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About the Arts Program

Learn about the mission and history of the UMGC Arts Program.

The UMGC collections are free and open to the public at UMGC locations and other venues in the state of Maryland. Highlights from the UMGC collections include works by Andy Warhol, Herman Maril, Grace Hartigan, Joyce Scott, Gladys Goldstein, Raoul Middleman, Joseph Sheppard, Jacob Lawrence, Sam Gilliam, Paul Reed, Alma Thomas, Samella Lewis, and David Driskell. The UMGC collections also comprise outstanding works of Asian art from virtually all Chinese dynasties.

Arts Program Mission Statement

The UMGC Arts Program is dedicated to furthering the university's objectives by creating a dynamic environment in which our diverse constituents, including students and the general public, can study and learn from direct exposure to our art collections, exhibitions, and educational programs.

Arts Program Goals

  • Develop one of the largest art collections of works by Maryland artists in various mediums, including painting, drawing, work on paper, sculpture, and mixed media.
  • Present a collection of traditional and contemporary Asian art including the Art of China Collection.
  • Preserve and enhance the UMGC collections.
  • Promote and publicize the UMGC collections regionally, nationally, and internationally.
  • Feature the works of emerging and established artists locally in UMGC exhibition spaces and other venues and globally through technology.
  • Promote and interpret works of art in a variety of education settings, including K–12 classes and the community.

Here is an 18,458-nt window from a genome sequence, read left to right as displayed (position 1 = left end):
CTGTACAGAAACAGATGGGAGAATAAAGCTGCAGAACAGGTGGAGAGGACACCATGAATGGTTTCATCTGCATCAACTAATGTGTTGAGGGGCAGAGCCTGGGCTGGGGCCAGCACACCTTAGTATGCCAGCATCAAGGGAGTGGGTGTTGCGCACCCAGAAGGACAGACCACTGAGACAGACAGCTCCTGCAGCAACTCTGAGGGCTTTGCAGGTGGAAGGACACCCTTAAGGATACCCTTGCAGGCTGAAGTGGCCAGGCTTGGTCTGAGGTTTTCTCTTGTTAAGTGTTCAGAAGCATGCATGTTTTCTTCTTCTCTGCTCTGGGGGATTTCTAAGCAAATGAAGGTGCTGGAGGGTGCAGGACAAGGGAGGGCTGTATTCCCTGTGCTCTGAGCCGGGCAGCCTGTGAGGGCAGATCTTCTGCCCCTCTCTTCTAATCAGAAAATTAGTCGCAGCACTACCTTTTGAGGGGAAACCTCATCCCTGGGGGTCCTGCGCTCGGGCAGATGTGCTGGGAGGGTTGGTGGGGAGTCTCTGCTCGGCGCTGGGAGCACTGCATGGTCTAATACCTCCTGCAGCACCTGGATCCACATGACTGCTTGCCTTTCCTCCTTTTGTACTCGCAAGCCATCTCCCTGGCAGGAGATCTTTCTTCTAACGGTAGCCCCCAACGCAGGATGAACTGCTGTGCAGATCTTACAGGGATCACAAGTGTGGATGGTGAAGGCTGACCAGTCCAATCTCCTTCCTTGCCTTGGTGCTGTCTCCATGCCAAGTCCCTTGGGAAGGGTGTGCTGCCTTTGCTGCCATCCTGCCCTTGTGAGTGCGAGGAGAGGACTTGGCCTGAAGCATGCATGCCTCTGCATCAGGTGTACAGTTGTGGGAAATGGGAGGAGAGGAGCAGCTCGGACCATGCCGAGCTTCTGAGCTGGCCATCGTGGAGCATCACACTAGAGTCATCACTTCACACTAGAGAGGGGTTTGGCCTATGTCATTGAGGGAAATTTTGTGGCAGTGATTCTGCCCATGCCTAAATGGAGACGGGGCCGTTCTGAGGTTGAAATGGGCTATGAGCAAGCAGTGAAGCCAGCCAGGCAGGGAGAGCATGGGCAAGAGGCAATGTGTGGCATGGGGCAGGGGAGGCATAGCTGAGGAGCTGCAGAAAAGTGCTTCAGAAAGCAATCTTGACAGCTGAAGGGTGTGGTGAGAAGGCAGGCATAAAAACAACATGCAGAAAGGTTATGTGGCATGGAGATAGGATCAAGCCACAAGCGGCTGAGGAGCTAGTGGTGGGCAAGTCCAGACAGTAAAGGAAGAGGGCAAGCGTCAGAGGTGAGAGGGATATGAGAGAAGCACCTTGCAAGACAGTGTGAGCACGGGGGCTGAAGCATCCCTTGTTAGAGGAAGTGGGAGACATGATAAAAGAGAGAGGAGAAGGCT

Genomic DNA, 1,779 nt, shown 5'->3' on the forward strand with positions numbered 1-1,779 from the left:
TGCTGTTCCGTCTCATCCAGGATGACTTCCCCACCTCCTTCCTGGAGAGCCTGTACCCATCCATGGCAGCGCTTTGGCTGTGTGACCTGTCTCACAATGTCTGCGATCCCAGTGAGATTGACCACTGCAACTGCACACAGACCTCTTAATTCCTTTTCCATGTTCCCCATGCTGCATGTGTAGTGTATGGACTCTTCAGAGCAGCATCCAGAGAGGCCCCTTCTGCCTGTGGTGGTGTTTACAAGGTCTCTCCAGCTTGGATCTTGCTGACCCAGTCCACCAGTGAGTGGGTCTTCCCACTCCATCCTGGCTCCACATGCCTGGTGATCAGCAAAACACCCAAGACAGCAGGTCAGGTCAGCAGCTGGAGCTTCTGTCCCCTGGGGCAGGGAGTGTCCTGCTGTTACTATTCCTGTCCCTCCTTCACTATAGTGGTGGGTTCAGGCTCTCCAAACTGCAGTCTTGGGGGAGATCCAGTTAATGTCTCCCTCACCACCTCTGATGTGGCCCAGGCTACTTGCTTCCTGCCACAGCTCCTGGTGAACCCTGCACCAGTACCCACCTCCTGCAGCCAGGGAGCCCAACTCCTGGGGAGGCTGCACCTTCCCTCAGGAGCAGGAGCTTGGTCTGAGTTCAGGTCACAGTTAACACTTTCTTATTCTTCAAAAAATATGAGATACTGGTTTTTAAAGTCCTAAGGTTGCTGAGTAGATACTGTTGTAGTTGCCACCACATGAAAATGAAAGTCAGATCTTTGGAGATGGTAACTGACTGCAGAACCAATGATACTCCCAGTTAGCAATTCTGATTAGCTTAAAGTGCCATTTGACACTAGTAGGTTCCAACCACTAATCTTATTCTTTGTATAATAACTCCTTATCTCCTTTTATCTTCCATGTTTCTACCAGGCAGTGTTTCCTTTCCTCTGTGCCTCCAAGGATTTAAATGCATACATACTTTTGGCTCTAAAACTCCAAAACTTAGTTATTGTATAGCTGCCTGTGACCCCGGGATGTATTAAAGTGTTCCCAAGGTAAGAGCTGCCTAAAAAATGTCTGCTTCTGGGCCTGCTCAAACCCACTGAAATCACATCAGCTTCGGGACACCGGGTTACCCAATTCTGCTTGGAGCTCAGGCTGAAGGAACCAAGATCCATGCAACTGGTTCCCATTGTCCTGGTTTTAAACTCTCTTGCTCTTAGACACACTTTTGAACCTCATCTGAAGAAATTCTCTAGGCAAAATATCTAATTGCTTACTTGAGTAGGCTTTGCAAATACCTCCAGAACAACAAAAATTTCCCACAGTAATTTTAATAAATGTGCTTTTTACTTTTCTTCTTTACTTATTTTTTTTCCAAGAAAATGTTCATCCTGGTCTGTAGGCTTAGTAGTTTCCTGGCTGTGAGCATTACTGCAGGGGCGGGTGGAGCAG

Arts Program History

The Arts Program was established in 1978 by Bylee Massey, the wife of former President T. Benjamin Massey. Her first project included purchasing original prints for the two VIP suites at the UMGC Inn and Conference Center* (now the College Park Marriott Hotel & Conference Center) and acquiring a collection of modern Japanese woodblock prints for the Mt. Clare Café. Looking at the bare walls of the conference center, Bylee Massey thought it would be an ideal place to showcase works of Maryland artists. Having just arrived in Maryland after a long stay overseas, she had an interest in art but few connections in the Maryland artists community. She contacted several people, including Doris Patz and Herman Maril, who solicited donations from artists and collectors throughout the state. The new collection focused on works by established and emerging artists who were born or trained in Maryland or who lived, taught, or worked in the state. The collection was first put on public display in 1981. As new works were added, the Maryland Artist Collection—with more than 2,900 paintings, sculptures, prints, and photographs from the 1920s to the present—became one of the largest of its kind on permanent exhibition in the state.